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Written by Anthony Neilson

Directed by Chris Loveless


Fallen Angel,

Stepping Out 


Simon James Collier



Tobacco Factory The Brewery 291 North Street Southville Bristol BS3 1JU

Tickets: £8 / £6 concession

Performances 11 – 22 November 2009 at 8:15pm

Box Office 0117 902 0344


Venue Magazine Recommended


No performances on 17 & 18 November

Not suitable for children.

This production contains strong language and graphic violence.

'Anthony Neilson’s claustrophobic drama delves into the life of Peter Kürten – a.k.a. the Düsseldorf Ripper, a dapper, mild-mannered and well-spoken German who in 1929-30 disposed of several of his fellow Düsseldorfers in various gruesome ways. More interesting than a litany of crimes, however, ‘Normal’ traces the uneasy relationship developed between Kürten and his defence lawyer, Wehner.

Along the way, it unravels Kürten’s brutal, abusive and deprived childhood in dour provincial Germany. Fallen Angel/Stepping Out’s version admirably teases out both Kürten’s brutal, sexualised and morality-free internal world, and the pathos of his marriage to fellow loner Eva, built on mutual necessity (“the passion fades. The need survives” – Neilson’s language is a pleasure throughout).

Just as central is the journey undertaken by Wehner, an idealistic but emotionally stunted soul who acquires an uneasy empathy for the bloodier recesses of his client’s mind. The staging and pace of the play are brilliantly eerie, with a dark fairground/German Expressionist backdrop and bursts of frenzied energy bringing out a disturbing, blackly comic edge.

All three actors excel: Oliver Millingham clipped, urbane and emotionally glaciated as Kürten; Michael Mitcham’s Wehner longing to change the world but, underneath, yearning for love; Kate Kordel brilliant as Eva, frozen and resigned yet with desperate hopes of emerging from all this into love, warmth and security. An atmospheric, unsparing and at times unsettlingly funny evening.'

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- Venue Magazine


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'Unforgettable Theatrical Moments of 2009 – ‘Normal’ at The Brewery

I wouldn’t generally enthuse about an hour spent in the company of a man whose idea of a good time was to wrench the head off a swan and drink its blood, but I’m making an exception for the current production of Normal at the Brewery.

It’s sensational – in a good as well as a lurid way. Anthony Neilson based his play on the real-life story of Peter Kurten, a German serial killer executed just before WW2, and there’s a dreadful foretaste of Nazi atrocities in this electrifying production. As well as the grim realities of history and psychological harm, this is a gripping horror story where crazed toys come to life, props become murder tools, and no-one seems sane or ‘normal’ despite the courtroom verdict.

The uneasy feeling of entrapment in a gothic fairground is enhanced by fantastic set & lighting (Frazer Riches), by virtuoso acting (Oliver Millingham, Michael Mitcham, and Kate Kordel), and by the truly inspired direction of Chris Loveless. Top of my theatrical unforgettable moments of 2009: the manic dance sequence between Peter and the young lawyer he relentlessly entraps in his gruesome world.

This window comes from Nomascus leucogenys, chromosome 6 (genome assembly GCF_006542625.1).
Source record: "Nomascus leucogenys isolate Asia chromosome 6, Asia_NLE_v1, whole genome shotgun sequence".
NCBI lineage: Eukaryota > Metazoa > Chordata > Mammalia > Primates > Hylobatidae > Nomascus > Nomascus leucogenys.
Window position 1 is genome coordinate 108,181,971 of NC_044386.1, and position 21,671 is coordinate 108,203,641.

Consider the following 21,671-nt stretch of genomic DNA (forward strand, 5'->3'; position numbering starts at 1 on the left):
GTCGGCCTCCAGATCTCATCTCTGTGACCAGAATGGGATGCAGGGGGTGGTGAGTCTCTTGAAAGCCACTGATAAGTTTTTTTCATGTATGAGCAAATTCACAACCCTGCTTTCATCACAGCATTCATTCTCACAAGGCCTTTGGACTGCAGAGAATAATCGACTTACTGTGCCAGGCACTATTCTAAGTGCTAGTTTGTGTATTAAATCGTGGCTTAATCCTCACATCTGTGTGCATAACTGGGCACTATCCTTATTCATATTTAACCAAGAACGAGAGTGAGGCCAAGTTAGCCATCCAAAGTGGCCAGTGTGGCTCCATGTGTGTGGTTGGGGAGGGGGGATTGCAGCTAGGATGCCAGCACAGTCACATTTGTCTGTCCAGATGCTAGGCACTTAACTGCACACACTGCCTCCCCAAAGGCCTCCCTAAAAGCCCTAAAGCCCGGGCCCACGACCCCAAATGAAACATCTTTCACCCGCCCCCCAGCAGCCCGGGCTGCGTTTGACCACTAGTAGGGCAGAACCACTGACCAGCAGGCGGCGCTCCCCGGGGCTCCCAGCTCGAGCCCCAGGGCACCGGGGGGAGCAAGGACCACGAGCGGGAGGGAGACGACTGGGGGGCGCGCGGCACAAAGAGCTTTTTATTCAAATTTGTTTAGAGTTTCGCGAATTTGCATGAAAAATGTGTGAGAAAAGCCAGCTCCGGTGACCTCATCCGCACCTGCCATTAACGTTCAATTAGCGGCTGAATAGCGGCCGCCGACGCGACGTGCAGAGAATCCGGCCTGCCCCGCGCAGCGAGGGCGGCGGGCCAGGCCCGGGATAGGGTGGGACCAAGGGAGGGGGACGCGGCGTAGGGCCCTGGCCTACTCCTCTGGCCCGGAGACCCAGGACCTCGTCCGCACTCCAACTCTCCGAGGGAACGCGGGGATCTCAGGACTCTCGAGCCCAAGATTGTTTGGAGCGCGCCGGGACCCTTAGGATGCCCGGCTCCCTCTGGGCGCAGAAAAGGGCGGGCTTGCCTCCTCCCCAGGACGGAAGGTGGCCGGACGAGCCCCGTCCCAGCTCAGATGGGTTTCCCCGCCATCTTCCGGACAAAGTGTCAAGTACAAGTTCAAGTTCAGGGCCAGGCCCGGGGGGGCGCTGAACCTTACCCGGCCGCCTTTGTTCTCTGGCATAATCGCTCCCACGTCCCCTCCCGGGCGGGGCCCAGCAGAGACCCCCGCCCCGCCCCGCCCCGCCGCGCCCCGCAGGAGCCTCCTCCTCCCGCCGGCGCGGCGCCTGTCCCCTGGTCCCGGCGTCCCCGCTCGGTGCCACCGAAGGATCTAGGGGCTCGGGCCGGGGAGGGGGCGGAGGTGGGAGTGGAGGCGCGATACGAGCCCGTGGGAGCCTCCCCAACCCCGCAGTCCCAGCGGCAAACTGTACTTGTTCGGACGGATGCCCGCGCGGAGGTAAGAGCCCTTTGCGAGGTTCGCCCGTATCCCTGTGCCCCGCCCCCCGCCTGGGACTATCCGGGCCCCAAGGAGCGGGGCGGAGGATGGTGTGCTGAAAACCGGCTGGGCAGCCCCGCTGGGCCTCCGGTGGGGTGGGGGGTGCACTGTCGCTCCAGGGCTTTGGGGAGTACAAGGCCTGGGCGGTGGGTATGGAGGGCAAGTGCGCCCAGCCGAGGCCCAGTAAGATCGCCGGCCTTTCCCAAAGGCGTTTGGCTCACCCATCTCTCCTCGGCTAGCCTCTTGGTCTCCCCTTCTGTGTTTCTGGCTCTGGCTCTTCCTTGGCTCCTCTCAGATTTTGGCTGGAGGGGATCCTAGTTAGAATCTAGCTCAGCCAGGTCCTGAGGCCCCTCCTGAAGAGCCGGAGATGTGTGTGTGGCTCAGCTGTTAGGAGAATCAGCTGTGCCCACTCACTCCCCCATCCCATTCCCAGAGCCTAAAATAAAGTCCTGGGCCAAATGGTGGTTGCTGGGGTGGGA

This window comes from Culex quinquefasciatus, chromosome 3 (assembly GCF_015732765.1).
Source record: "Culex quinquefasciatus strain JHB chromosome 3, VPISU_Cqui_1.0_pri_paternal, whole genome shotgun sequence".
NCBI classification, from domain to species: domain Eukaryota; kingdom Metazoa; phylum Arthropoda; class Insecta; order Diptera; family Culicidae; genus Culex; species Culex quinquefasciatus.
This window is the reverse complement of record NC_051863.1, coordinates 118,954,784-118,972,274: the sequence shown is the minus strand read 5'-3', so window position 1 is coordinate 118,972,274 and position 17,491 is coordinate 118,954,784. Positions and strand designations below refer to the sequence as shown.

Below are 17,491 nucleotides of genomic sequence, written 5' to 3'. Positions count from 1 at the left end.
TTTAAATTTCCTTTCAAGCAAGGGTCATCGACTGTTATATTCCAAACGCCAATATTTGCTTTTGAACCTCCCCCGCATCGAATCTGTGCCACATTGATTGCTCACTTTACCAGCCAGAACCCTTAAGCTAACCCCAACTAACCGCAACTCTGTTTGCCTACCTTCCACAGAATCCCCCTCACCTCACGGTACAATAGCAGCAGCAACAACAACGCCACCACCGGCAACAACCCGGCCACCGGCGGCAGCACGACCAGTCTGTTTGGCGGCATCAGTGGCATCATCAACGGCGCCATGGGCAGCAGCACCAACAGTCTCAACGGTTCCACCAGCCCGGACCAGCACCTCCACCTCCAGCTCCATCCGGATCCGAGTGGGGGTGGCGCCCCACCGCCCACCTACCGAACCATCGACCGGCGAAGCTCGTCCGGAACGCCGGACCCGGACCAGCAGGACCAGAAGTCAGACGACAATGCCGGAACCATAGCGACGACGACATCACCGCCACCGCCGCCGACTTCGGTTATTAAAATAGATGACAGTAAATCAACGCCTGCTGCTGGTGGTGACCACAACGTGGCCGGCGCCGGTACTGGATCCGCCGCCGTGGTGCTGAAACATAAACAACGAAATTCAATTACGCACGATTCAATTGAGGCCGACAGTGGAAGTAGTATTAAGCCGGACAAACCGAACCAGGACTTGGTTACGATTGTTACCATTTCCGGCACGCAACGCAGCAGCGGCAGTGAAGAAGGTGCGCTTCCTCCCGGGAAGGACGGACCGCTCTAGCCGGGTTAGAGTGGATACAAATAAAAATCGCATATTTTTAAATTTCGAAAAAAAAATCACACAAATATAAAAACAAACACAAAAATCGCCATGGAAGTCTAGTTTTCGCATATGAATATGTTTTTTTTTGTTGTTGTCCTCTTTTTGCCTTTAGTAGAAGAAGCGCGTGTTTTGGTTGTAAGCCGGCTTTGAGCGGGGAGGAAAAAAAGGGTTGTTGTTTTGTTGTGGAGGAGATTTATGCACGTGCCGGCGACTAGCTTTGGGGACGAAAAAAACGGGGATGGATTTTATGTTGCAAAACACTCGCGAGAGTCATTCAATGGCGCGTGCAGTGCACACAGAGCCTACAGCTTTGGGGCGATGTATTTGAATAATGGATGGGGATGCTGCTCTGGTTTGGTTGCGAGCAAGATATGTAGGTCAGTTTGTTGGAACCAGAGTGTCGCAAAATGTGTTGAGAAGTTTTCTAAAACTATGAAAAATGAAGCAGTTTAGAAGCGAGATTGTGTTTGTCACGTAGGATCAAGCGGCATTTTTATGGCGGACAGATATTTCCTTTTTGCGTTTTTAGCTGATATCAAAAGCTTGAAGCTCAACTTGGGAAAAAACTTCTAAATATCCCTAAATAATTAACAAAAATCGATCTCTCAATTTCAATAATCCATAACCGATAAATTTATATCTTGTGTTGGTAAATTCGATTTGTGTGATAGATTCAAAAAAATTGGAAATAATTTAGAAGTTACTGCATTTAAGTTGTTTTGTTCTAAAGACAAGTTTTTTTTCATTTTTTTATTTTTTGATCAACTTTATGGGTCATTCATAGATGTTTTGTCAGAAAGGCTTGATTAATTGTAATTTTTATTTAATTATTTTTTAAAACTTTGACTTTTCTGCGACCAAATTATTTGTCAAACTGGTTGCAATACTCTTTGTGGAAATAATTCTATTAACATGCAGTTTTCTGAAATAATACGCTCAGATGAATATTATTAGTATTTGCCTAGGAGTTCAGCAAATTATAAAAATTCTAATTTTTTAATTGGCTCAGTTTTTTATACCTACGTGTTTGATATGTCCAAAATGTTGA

There's an unsettling crosscurrent of normalcy too in the love lives of these damaged people, and perhaps what is most chilling about Millingham's psychopath is his hypnotic charm. A play that questions innocence and guilt, and resonates long after plangent music has ebbed from the stage

-  Plays International


Bristol 24-7 Review:

'Look away sharpish if you’re of a delicate disposition. Why? Because the all-new and sweetly marvellous Brewery Theatre is showing a play that’ll scare at least one of your socks off and revolve your stomach right around, that’s why.

Anthony Neilson’s Normal rips open the innards of one Peter Kurten, based on the real-life 1920s German known as – hint, hint – the Dusseldorf Ripper, someone for whom a predilection for indiscriminate murder and generous bouts of destructive mayhem finally get him executed.

An unnervingly naive lawyer, Justus Wehner, is drafted in to defend Kurten, who we meet in prison awaiting trial for nine grotesque murders and heaven only knows how many assorted attacks on escapee victims.

But Wehner fails so spectacularly in his bid to discover a reasonable defence for Kurten’s behaviour that he finds himself pitched headlong into a universe where so-called normal laws of morality don’t apply and where innocent bystanders – him, for instance – are swallowed wholesale by Kurten’s single-minded bloodlust.

Wehner twigs almost from the outset that Kurten is not mad but simply a monster. Accordingly, the set is littered with two-foot high scissors, enormous, foil-bright hammers and sinister protrusions of hardware to back up the grisly facts of his frenetic life.


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The play is improbably funny, with Kurten describing Jack the Ripper as ‘a man after my own heart’. Imaginary courtroom scenes are handled like a weightless script-soufflé, thanks largely to a trio of actors in tip-top form: Kate Kordel, Oliver Millingham and Michael Mitcham – who surely must have one of the noblest-looking profiles in the world for playing morally-tortured chaps in the legal profession.